Bollywood movies have been a reflection of desi culture for decades. I always saw the same reactions when a baby girl was born in a Bollywood movie. The nurse would come out and cautiously say, “Saab, ladki hua…” The reaction on the father’s face was always the same: disappointment. Sexism is heavily prevalent in the desi community. Girls were and still are, looked at as less than boys.
In the past, and perhaps even in some areas of South Asia today, girls are considered burdens. They are pure and delicate flowers that fathers have to protect until they are old enough to marry off. Girls are taught to dress, speak, and behave in certain ways while also being prohibited from doing certain things simply because they are not boys.
As desi women, we experience sexism in a variety of ways in our communities. I’ve shared my story about my career in the past and the journey it took for me to fight against “manosh ki bolbe.” I also dealt with the struggles of coming from a traditional desi family that didn’t originally agree with their young, single, daughter moving across the country alone because that’s just not what desi women do. Eventually, my family understood the importance of a young woman having her own stability. The fight to have a career and identity is just one way our women deal with sexism. My experiences are just a thread in a more complicated story — all desi women face sexism in some way or another.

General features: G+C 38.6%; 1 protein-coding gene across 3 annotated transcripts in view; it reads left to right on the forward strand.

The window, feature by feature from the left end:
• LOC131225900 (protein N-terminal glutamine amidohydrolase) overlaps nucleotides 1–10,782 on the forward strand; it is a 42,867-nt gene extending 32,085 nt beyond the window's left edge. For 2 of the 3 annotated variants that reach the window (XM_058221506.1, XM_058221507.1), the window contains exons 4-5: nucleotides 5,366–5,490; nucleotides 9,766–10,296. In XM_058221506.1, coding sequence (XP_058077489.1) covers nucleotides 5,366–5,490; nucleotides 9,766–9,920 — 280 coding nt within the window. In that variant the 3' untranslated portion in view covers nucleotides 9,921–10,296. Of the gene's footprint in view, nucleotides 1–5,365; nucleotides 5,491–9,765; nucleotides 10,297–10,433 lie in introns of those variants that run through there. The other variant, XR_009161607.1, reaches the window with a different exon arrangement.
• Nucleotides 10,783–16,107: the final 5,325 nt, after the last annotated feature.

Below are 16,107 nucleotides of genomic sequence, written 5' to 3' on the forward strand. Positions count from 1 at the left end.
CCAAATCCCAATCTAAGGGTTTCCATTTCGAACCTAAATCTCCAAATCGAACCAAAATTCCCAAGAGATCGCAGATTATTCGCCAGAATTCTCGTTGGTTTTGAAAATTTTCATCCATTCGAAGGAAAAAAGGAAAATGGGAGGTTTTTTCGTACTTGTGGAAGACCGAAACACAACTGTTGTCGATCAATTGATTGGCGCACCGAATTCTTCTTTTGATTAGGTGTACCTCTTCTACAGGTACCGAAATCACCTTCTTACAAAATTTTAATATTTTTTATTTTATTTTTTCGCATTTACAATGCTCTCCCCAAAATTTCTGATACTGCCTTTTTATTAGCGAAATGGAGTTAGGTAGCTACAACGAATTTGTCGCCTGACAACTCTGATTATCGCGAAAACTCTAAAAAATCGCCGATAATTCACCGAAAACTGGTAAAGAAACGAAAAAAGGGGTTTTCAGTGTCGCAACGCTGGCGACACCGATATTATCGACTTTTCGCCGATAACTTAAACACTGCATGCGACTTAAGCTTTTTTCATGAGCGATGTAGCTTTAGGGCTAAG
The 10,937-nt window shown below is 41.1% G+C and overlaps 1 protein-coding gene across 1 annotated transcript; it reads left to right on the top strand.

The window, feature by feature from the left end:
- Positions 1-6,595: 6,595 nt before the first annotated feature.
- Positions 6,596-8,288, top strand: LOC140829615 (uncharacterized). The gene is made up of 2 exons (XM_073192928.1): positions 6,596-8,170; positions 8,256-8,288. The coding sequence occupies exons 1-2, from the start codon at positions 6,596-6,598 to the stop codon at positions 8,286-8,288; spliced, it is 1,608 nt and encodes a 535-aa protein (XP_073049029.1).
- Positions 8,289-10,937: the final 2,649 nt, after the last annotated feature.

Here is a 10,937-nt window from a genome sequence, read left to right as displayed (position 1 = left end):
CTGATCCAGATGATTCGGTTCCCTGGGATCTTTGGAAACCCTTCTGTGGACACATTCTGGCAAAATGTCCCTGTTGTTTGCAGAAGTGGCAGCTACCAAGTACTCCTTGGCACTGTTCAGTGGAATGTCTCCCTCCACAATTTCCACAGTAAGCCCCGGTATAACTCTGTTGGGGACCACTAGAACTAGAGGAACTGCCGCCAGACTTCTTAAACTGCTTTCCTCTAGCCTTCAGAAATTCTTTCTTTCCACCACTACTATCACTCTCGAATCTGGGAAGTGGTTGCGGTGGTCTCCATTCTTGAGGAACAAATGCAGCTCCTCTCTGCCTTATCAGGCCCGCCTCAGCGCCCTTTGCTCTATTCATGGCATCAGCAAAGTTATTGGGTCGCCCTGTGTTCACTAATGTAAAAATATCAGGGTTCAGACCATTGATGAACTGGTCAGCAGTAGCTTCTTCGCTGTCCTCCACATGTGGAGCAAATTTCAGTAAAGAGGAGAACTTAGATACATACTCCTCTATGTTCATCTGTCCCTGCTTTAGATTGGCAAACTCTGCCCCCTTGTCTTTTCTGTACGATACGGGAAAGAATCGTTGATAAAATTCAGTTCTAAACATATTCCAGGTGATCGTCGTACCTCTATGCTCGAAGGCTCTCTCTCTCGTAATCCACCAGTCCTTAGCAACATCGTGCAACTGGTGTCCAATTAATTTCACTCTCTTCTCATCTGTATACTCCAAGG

I ask: What’s their story? How do we stop the pattern?
Happy, a fraternal twin, experienced sexism early on. While it wasn’t a word she could quite explain during her childhood she understood that something was wrong when her grandfather never acknowledged her or her sisters. Happy lived in Bangladesh until she was six years old.
“I don’t have a single good memory of my grandfather,” Happy said. “I don’t even think he ever held me in his arms, yet he gave my twin brother so much love.”
As archaic as this may sound, some in the desi community disregard their girls, because boys are preferred while girls are seen as useless, a liability or a risk. This is a mindset that is clearly seen in the different rules that apply to Happy versus her twin brother. Despite being the same age, Happy was not allowed to be out past sunset.